To understand dukkha, and to experience the cessation of dukkha, makes life real; it is realisation. It's not that the world changes, but our 'knowledge' of it, and response to it, comes from a different place. Instead of the discriminative, secondary level of knowledge, our conceptual, abstract perceptual thinking, we get to the direct 'this-ness' of things, and this is where meditation, mindfulness, and insight practice lead us to just the 'suchness' or 'thisness' of things. It is a kind of communion.

Anatta, non-dualism, is a realisation of the communion with whatever is in consciousness, from personal friendships to the wars in the world. We may think, 'Well, what can I do about it? I don't want to know.' But we can practise with that. The authentic life is one of compassion. So often we assume that compassion is something that demands our practical intervention, but however much that may be desirable, that is not the basis for it's arising. The basis for compassion is selfless awareness; the practical aspects arise from that.

The Path of Insight is therefore an opportunity to arrive at total authenticity, to live as a real being by investigating the experiences that happen to us. We note our reactions to meditation on the breath, to routines, mind states, or even the same slightly dreary faces across the breakfast table. Being in an imperfect situation asks and allows us to bring forth the heart, the care, the forgiveness, and even the quiet inner celebration. We find an unforced empathy towards all beings. We don't have to embrace them, but recognise them as a part of our life.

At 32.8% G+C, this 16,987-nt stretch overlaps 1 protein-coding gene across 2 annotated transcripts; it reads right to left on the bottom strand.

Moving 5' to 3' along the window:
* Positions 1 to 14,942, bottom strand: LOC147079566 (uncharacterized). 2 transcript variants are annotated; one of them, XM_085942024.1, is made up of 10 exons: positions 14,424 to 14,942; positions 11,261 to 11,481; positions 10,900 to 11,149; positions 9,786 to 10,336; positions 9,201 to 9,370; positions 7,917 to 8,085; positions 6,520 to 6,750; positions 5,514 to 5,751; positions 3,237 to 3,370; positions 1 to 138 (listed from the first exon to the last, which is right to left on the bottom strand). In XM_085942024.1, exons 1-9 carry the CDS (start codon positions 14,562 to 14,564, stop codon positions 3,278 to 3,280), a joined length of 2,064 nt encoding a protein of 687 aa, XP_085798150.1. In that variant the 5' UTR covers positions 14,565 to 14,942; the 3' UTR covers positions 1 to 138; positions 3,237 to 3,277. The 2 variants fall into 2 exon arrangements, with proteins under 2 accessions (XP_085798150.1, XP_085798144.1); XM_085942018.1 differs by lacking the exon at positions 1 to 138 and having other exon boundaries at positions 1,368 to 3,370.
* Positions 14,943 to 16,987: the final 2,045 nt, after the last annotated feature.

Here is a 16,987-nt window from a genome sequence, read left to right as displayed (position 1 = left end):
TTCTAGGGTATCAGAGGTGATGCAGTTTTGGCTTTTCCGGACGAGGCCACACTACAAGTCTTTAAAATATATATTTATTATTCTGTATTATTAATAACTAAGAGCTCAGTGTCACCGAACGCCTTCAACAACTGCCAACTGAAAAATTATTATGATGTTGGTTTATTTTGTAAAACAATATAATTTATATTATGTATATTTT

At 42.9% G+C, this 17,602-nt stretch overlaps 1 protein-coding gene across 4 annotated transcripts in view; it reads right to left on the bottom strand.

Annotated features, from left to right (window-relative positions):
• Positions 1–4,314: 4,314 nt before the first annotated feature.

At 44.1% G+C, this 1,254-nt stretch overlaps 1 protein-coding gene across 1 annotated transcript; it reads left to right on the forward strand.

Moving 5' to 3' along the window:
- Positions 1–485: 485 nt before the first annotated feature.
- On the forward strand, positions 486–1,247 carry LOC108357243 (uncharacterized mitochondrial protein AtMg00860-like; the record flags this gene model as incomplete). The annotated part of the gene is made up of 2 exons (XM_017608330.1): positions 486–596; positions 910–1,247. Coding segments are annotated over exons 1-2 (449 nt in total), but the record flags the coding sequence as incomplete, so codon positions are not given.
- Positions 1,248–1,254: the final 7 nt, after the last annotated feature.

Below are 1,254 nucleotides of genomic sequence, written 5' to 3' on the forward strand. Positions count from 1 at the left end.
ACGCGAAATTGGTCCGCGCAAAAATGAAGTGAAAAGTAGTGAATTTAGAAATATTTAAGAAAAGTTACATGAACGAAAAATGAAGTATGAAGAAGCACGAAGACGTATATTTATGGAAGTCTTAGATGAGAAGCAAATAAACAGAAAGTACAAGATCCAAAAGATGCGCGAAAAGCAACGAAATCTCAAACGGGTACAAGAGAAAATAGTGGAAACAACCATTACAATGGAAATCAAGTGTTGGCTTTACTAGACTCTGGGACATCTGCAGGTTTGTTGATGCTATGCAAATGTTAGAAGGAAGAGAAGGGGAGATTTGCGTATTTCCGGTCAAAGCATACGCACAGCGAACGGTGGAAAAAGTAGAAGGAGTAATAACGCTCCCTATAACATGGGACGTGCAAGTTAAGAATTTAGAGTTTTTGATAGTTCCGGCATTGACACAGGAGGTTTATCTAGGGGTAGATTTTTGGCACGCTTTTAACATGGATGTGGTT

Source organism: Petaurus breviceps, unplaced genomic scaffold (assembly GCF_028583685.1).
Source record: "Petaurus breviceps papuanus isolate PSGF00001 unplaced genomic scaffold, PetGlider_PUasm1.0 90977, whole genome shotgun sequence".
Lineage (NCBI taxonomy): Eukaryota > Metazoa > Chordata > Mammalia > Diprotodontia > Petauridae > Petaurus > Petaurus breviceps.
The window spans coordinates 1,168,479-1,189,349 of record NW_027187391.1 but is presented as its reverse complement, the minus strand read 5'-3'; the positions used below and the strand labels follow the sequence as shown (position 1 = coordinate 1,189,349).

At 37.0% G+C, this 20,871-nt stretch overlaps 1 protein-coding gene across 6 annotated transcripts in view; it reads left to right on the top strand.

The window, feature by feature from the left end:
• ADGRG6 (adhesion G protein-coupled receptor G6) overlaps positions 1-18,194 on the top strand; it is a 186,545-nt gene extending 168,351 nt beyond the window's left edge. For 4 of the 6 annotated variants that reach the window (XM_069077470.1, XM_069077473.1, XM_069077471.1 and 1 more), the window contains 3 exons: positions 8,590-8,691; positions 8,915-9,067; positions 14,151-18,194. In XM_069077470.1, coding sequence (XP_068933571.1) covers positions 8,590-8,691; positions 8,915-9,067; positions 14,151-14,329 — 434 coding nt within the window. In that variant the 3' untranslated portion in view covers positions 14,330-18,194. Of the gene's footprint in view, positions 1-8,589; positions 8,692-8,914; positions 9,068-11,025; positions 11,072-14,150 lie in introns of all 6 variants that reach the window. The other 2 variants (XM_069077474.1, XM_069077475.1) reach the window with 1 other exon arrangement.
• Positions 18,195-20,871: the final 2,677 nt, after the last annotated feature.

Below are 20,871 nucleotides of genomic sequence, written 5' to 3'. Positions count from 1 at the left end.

Making it all a part of our life is like coming out from our shell; all beings are as much a part of our mind as any other perception and feeling. Once we begin to see our life as a way of supporting and communing, then we, in our turn, feel supported by the universe and the way our whole life has been given so mysteriously and wonderfully. The realisation of anatta is thus: without division, without separation, it is the practice and essence of the Dhamma.